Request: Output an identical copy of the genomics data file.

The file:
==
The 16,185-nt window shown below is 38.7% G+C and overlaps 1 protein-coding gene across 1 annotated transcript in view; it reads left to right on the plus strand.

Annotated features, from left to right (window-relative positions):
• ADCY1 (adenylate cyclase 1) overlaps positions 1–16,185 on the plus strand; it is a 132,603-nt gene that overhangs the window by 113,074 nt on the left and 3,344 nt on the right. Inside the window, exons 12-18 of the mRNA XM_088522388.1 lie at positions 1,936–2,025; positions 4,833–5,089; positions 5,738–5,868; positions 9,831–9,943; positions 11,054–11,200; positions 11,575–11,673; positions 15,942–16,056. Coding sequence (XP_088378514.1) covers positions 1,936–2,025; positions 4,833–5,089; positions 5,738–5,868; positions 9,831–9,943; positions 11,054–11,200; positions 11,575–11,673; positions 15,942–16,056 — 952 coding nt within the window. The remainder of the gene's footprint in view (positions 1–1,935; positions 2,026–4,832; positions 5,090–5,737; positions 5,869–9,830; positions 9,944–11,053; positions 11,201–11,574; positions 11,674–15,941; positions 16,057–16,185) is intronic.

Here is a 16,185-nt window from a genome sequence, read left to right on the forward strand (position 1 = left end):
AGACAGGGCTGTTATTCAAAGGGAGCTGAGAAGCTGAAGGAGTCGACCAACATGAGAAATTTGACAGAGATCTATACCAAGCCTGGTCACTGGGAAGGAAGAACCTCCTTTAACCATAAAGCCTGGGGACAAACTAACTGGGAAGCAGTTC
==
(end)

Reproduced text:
The 16,185-nt window shown below is 38.7% G+C and overlaps 1 protein-coding gene across 1 annotated transcript in view; it reads left to right on the plus strand.

Annotated features, from left to right (window-relative positions):
• ADCY1 (adenylate cyclase 1) overlaps positions 1–16,185 on the plus strand; it is a 132,603-nt gene that overhangs the window by 113,074 nt on the left and 3,344 nt on the right. Inside the window, exons 12-18 of the mRNA XM_088522388.1 lie at positions 1,936–2,025; positions 4,833–5,089; positions 5,738–5,868; positions 9,831–9,943; positions 11,054–11,200; positions 11,575–11,673; positions 15,942–16,056. Coding sequence (XP_088378514.1) covers positions 1,936–2,025; positions 4,833–5,089; positions 5,738–5,868; positions 9,831–9,943; positions 11,054–11,200; positions 11,575–11,673; positions 15,942–16,056 — 952 coding nt within the window. The remainder of the gene's footprint in view (positions 1–1,935; positions 2,026–4,832; positions 5,090–5,737; positions 5,869–9,830; positions 9,944–11,053; positions 11,201–11,574; positions 11,674–15,941; positions 16,057–16,185) is intronic.

Here is a 16,185-nt window from a genome sequence, read left to right on the forward strand (position 1 = left end):
AGACAGGGCTGTTATTCAAAGGGAGCTGAGAAGCTGAAGGAGTCGACCAACATGAGAAATTTGACAGAGATCTATACCAAGCCTGGTCACTGGGAAGGAAGAACCTCCTTTAACCATAAAGCCTGGGGACAAACTAACTGGGAAGCAGTTC